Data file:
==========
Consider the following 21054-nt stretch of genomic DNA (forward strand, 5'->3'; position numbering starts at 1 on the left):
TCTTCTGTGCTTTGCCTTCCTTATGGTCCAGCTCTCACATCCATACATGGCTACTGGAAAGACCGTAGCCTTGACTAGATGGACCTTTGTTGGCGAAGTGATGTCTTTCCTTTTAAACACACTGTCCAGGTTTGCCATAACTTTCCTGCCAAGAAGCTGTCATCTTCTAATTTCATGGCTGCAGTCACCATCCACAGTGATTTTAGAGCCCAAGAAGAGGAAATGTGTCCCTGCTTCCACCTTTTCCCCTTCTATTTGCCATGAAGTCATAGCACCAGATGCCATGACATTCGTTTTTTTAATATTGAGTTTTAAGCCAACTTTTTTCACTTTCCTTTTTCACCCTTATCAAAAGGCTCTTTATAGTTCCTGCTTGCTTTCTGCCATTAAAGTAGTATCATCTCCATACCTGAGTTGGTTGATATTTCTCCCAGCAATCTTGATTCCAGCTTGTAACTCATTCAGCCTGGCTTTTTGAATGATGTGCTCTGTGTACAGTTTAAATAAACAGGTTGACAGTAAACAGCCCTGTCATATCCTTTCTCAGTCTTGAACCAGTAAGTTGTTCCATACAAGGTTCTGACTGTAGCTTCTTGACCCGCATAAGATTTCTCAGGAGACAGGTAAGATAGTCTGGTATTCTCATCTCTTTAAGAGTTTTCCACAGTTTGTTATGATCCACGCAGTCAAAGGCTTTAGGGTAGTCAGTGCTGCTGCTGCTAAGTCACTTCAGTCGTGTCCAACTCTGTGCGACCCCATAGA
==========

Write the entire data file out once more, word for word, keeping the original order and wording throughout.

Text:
Consider the following 21054-nt stretch of genomic DNA (forward strand, 5'->3'; position numbering starts at 1 on the left):
TCTTCTGTGCTTTGCCTTCCTTATGGTCCAGCTCTCACATCCATACATGGCTACTGGAAAGACCGTAGCCTTGACTAGATGGACCTTTGTTGGCGAAGTGATGTCTTTCCTTTTAAACACACTGTCCAGGTTTGCCATAACTTTCCTGCCAAGAAGCTGTCATCTTCTAATTTCATGGCTGCAGTCACCATCCACAGTGATTTTAGAGCCCAAGAAGAGGAAATGTGTCCCTGCTTCCACCTTTTCCCCTTCTATTTGCCATGAAGTCATAGCACCAGATGCCATGACATTCGTTTTTTTAATATTGAGTTTTAAGCCAACTTTTTTCACTTTCCTTTTTCACCCTTATCAAAAGGCTCTTTATAGTTCCTGCTTGCTTTCTGCCATTAAAGTAGTATCATCTCCATACCTGAGTTGGTTGATATTTCTCCCAGCAATCTTGATTCCAGCTTGTAACTCATTCAGCCTGGCTTTTTGAATGATGTGCTCTGTGTACAGTTTAAATAAACAGGTTGACAGTAAACAGCCCTGTCATATCCTTTCTCAGTCTTGAACCAGTAAGTTGTTCCATACAAGGTTCTGACTGTAGCTTCTTGACCCGCATAAGATTTCTCAGGAGACAGGTAAGATAGTCTGGTATTCTCATCTCTTTAAGAGTTTTCCACAGTTTGTTATGATCCACGCAGTCAAAGGCTTTAGGGTAGTCAGTGCTGCTGCTGCTAAGTCACTTCAGTCGTGTCCAACTCTGTGCGACCCCATAGA